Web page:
The first bright spot of spring in Yellowstone is the mountain bluebird when it returns to Lamar Valley where they come to feast upon the newly hatched caddisfly that is hopping around on top of the snow near the Lamar River.
We all go through growing pains as we get older, and that seems to be the case with the Old Faithful Geyser in Yellowstone National Park, as the geyser isn't as faithful as it once was and could eventually go dormant.
The money Yellowstone National Park spent this past winter to keep Sylvan Pass safe for snowmobilers breaks down to almost $1,100 per snowmobiler, according to park numbers.
How healthy is Yellowstone National Park's moose population? That's a question a husband-and-wife team from Vermont hopes to answer over the course of a three-year study into the animals.
Yellowstone National Park isn't the only national park with bison issues. Far to the south, Grand Canyon National Park officials are trying to better manage bison on the park's North Rim. Actually, they're trying to get the animals off the park's property on the North Rim.
Well, the grizzlies are awakening in the Northern Rockies, so this quote from Ed Abbey seems pertinent.
A swarm of earthquakes, with one registering a 4.8 magnitude, shuddered parts of Yellowstone National Park on Sunday, with smaller quakes before and after that one reported by seismologists.
While spring in some parks (mostly those in the Rockies, Sierra, and Pacific Northwest) is rightfully described as “mud season,” there are some great early season hikes—and some wonderful camping—to be found across the National Park System. Here’s a rundown of some of the highlights.
The bison management plan that governs how Yellowstone National Park bison are managed when they leave the park could be revised under a proposal Park Service and Montana officials are exploring.
West Yellowstone is one of the smaller gateway towns you’ll find in the National Park System...which isn’t such a bad thing.
Winter had loosened its icy grip on the high country. Faint stirrings from burrows and dens and caves led the young critters into a new world of running water, budding plants, and warm sunshine. Warm weather and life springs abundant.
Three bison were shot and killed inside Yellowstone National Park within the last week, leading park officials Tuesday to ask the public for help in finding the person or persons responsible.
It is March madness in Yellowstone. The weather is warming, the snow is melting, the rivers rising. The bluebirds have come back to town, and every once in awhile one might see a splash of intense blue flitting across the otherwise drab landscape.
Spring. It's a fresh, vibrant season in the National Park System, one of renewal, for the parks’ wildlife, vegetation, and even for human visitors. After long, dark months of cold and snow across much of the system, the arrival of March, April, and May provide greater warmth, daylight, and access in the parks.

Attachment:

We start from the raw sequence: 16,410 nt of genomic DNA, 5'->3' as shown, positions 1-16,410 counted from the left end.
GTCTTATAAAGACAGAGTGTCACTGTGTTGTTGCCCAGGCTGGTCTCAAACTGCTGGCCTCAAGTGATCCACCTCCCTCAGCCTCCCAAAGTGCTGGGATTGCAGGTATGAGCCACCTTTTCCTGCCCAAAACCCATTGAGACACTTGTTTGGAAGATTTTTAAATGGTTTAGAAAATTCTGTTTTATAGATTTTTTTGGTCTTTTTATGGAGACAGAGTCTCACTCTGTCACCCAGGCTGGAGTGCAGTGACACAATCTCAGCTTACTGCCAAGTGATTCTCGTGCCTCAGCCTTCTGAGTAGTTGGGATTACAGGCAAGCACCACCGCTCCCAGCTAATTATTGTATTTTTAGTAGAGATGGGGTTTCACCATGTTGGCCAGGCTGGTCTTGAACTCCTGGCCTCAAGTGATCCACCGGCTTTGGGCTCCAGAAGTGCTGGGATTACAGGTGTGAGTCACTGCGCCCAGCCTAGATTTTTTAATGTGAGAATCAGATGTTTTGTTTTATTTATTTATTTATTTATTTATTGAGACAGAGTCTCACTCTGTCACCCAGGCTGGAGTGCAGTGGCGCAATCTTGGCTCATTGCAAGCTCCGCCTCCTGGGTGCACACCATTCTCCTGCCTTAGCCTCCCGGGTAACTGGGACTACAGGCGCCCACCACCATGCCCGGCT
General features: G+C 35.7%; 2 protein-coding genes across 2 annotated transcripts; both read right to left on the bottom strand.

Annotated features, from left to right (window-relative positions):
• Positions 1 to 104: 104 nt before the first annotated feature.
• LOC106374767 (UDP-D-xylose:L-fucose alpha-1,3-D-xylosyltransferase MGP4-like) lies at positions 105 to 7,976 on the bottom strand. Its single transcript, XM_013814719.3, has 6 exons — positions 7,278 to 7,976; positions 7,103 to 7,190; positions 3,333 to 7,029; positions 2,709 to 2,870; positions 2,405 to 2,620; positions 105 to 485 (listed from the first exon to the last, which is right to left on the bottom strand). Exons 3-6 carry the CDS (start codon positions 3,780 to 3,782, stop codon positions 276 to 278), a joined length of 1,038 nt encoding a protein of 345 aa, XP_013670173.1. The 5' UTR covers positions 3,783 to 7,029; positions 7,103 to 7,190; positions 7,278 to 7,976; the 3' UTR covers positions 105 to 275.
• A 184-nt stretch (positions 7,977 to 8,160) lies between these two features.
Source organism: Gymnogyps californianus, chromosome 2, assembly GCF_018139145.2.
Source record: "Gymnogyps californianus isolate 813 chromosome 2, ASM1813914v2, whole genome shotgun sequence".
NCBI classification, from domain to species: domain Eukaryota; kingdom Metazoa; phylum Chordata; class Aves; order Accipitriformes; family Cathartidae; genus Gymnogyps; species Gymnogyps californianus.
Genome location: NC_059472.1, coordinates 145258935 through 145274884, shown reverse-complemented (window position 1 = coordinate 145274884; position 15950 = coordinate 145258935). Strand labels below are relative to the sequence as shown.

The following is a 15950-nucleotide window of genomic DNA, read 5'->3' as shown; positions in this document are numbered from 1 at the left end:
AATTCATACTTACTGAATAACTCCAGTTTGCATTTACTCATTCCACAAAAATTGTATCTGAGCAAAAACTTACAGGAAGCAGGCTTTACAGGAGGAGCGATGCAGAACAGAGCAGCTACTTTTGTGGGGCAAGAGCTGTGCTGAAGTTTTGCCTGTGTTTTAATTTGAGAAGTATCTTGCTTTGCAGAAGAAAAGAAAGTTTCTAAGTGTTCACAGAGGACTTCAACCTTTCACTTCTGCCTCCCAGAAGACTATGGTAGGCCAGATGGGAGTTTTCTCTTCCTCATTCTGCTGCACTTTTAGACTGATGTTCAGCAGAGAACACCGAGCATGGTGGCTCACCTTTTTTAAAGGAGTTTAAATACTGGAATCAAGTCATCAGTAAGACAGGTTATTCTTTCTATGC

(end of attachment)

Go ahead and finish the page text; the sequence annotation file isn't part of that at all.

Yellowstone National Park bison do roam, and can continue to do so into Montana following a ruling Wednesday by the Montana Supreme Court.
The agencies entrusted with managing federal lands within the Greater Yellowstone Ecosystem are asking the public to help them determine which ecosystem issues should be the focus in the future.
The annual reduction of bison from Yellowstone National Park has ended, with an estimated 600 of the iconic animals removed from the park's herds via hunting or culling.
Spring can't be far off, as grizzly bears are starting to stir in the greater Yellowstone ecosystem, a development that hikers, skiers, and snowshoers should take note of.
President Obama's fiscal year 2015 budget contains a slight, $55 million increase for the National Park Service, though that number could swell to more than $650 million if Congress goes along with the president's vision.
How far the national parks have come, from being described in the 19th century as unproductive wastelands to get congressional approval to now being described as economic engines that are behind nearly $27 billion in business.
All throughout our National Park System there are waters perfect for paddling that range from placid ponds and lakes to tumultuous rivers filled with boulder-studded cataracts that require a careful eye and deft paddle. Here are some tips for staying safe on the water.
Roderick Nash's 5th edition of his seminal work, Wilderness and the American Mind, should serve as a reminder of the underlying value of nature in the raw, a value that shouldn't be trivialized.
Sure, it's winter, but you shouldn't be neglecting your summer fun. Now's the time to be signing up for field courses in the national parks.
Congressional efforts to dictate paddling rules in Yellowstone and Grand Teton national parks, a poster contest at Cedar Breaks National Monument, and cleaner air for Grand Canyon National Park are just some of the topics swirling about the National Park System.
Paddling down a river or across a lake in a national park setting is truly a wonderful, memorable experience, one that carries thrills and life-long memories. You can retrace the historic 19th-century journey of John Wesley Powell, or land on a lodgepole pine-studded shore where camp is set under swaying trees and the evening brings a vivid sunset.